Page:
Living shoreline projects protect shorelines from erosion while incorporating nonstructural project design elements. A typical hybrid living shoreline project will consist of low profile stone sills or breakwaters engineered to dissipate wave energy. The area landward of the structures is turned into a shallow wetland area with sand fill planted with native wetland plant species that provide valuable ecosystem benefits. Over five miles of County shoreline have been protected and enhanced and significant acres of wetland have been created, resulting in a reduction in sediment and nutrients entering and impairing local waterways.
Watershed Restoration identifies and implements stormwater retrofit projects to:
- Address unmanaged runoff from precipitation
- Update and improve older stormwater management facilities (conversions)
- Installs new treatment devices
- Improve the water quality of the County waterway
Projects involve the installation of best management practices (BMPs) to store and treat stormwater runoff, particularly in communities built prior to stormwater management requirements.
Types of Stormwater Facilities and Retrofits
These facilities and retrofits retain, and in some cases, filter stormwater to lessen the quantity of water that is entering the stream at one time. The first inch of rainfall is most likely to be carrying pollutants washed from the streets, parking lots and rooftops (impervious surfaces). These stormwater facilities and retrofits ensure that this polluted runoff is allowed to soak into the ground to filter pollutants before they reach streams and tidal waters. Conversion projects have enhanced and created acres of vegetated areas which treat runoff from impervious surfaces resulting in reduction in pollutants, sediment and nutrients entering and impairing local waterways.
Underground Water Quality Device
Underground device connected to a storm drain pipe
Online, Beginning or End of Pipe Improvements
Baltimore County has the most extensive SAV program in Maryland. Many County creeks have an abundance of SAVS, which grow in shallow water areas and which have increased in County waterways in terms of presence, density and species diversity. SAVs are monitored and documented annually as an indicator of the water quality in Baltimore County’s tidal waterways. Since 1989, SAV data has been collected for analyzing and mapping growth trends for all creeks (30 waterways) where the County maintains a navigation channel. SAV data is included in the annual report Distribution of Submerged Aquatic Vegetation in the Chesapeake Bay and Coastal Bays.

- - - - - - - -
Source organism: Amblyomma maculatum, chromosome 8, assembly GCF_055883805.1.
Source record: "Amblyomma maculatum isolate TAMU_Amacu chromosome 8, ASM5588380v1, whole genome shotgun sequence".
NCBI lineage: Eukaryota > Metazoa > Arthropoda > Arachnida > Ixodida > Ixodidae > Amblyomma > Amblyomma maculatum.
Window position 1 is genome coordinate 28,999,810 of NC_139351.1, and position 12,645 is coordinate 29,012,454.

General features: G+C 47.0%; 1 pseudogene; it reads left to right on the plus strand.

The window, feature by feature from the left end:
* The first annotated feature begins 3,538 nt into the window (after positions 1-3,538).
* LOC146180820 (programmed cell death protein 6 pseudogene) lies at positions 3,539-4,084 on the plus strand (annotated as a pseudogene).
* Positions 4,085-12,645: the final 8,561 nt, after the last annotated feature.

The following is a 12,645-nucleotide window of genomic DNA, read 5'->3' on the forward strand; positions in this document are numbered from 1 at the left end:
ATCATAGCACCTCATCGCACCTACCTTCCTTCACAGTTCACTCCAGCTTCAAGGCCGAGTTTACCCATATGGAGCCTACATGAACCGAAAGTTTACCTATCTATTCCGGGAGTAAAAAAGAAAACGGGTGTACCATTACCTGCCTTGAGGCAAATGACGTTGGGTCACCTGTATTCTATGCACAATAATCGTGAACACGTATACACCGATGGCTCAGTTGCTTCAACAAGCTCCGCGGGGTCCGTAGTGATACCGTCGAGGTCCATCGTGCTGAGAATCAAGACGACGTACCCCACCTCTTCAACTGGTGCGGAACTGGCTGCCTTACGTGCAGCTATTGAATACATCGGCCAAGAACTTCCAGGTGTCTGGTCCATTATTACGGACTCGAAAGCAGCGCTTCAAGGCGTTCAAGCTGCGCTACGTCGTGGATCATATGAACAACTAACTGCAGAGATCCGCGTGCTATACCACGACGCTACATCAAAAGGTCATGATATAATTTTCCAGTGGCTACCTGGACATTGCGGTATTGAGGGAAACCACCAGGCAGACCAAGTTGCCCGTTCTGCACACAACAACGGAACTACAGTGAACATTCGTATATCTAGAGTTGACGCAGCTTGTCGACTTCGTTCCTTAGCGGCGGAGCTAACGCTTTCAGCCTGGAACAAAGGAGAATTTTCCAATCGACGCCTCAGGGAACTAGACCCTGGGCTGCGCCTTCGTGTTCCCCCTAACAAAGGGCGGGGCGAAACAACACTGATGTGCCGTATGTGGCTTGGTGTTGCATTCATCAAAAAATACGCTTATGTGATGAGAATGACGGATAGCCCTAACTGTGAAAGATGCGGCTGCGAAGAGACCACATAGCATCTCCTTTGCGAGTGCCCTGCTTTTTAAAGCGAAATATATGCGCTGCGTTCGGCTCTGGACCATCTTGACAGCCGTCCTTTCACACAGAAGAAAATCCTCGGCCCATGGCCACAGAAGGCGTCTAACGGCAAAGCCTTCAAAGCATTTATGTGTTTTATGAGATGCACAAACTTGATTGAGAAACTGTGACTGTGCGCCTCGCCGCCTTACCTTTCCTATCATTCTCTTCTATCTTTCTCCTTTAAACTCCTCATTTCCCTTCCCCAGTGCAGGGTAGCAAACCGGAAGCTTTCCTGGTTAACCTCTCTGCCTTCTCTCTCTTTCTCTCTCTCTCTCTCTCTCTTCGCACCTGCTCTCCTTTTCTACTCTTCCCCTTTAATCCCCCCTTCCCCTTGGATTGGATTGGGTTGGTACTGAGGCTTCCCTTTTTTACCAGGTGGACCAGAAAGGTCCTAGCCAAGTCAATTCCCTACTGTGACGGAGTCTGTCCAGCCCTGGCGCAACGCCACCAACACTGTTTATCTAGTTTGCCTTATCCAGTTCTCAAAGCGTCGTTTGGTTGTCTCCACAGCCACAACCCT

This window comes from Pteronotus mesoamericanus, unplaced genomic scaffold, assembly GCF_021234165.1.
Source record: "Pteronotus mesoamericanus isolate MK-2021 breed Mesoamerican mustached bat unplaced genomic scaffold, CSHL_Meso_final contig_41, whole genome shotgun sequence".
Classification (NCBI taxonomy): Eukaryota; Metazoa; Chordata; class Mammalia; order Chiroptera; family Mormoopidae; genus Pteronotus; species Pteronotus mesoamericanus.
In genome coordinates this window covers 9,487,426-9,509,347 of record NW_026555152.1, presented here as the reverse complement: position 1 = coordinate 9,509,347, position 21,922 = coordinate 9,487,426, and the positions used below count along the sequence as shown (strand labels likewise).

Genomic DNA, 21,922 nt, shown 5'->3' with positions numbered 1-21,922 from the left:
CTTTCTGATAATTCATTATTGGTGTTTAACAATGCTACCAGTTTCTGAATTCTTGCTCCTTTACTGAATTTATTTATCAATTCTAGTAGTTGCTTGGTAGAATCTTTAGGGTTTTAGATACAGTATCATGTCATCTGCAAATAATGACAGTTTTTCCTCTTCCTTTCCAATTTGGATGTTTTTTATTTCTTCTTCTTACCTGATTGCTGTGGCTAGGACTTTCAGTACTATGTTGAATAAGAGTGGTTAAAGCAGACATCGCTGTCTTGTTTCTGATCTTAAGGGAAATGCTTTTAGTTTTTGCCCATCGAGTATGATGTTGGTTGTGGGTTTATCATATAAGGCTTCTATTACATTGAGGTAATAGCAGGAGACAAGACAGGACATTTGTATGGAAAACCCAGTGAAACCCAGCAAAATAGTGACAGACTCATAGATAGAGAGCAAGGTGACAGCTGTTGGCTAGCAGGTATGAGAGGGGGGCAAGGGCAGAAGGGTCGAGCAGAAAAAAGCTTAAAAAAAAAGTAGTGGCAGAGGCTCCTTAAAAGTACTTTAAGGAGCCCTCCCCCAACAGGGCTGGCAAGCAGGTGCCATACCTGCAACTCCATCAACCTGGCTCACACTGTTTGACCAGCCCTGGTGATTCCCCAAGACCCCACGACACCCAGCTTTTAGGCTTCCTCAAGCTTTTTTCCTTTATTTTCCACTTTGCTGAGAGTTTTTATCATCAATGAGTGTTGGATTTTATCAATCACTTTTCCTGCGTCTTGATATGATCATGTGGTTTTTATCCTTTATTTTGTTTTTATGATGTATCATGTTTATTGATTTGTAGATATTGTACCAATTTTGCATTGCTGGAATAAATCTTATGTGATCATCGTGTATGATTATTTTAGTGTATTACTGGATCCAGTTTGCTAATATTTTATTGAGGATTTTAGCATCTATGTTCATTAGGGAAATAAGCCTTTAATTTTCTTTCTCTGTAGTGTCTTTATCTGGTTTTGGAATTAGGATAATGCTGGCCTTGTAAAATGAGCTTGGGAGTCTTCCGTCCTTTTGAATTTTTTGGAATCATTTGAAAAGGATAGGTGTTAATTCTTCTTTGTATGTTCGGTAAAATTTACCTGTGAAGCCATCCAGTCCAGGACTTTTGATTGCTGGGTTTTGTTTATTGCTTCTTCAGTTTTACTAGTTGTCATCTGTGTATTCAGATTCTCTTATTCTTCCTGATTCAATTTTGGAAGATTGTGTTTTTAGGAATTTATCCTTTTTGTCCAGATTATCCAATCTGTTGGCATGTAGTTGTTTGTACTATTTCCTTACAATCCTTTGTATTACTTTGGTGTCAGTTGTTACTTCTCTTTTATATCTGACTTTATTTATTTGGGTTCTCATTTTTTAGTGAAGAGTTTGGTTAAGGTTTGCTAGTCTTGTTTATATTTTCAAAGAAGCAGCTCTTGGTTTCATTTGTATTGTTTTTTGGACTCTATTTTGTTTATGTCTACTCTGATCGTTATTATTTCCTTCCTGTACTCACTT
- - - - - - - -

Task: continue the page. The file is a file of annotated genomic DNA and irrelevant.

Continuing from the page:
SAVs provide numerous environmental benefits including:
- Food and habitat for birds, fish, crabs and other aquatic species
- Water quality and clarity improvements through filtering pollutants and uptake of nutrients
- Shoreline protection by dissipating wave energy and preventing erosion
The Waterway Dredging program maintains navigable passage for Baltimore County's recreational boaters. This shoreline stabilization project uses breakwater structures as well as vegetation. Dredging projects are designed and constructed to restore historic access for recreational and commercial boats to County waterways. CPO oversees each step of dredging projects including bathymetry surveys, design, permitting, construction of main channels and assistance with individual spur channels that connect to the main channel. Aids to navigation buoys marking dredge channels are deployed on a seasonal basis in 17 County waterways.
CPO has completed dredging projects in 25 waterways.
- Bird River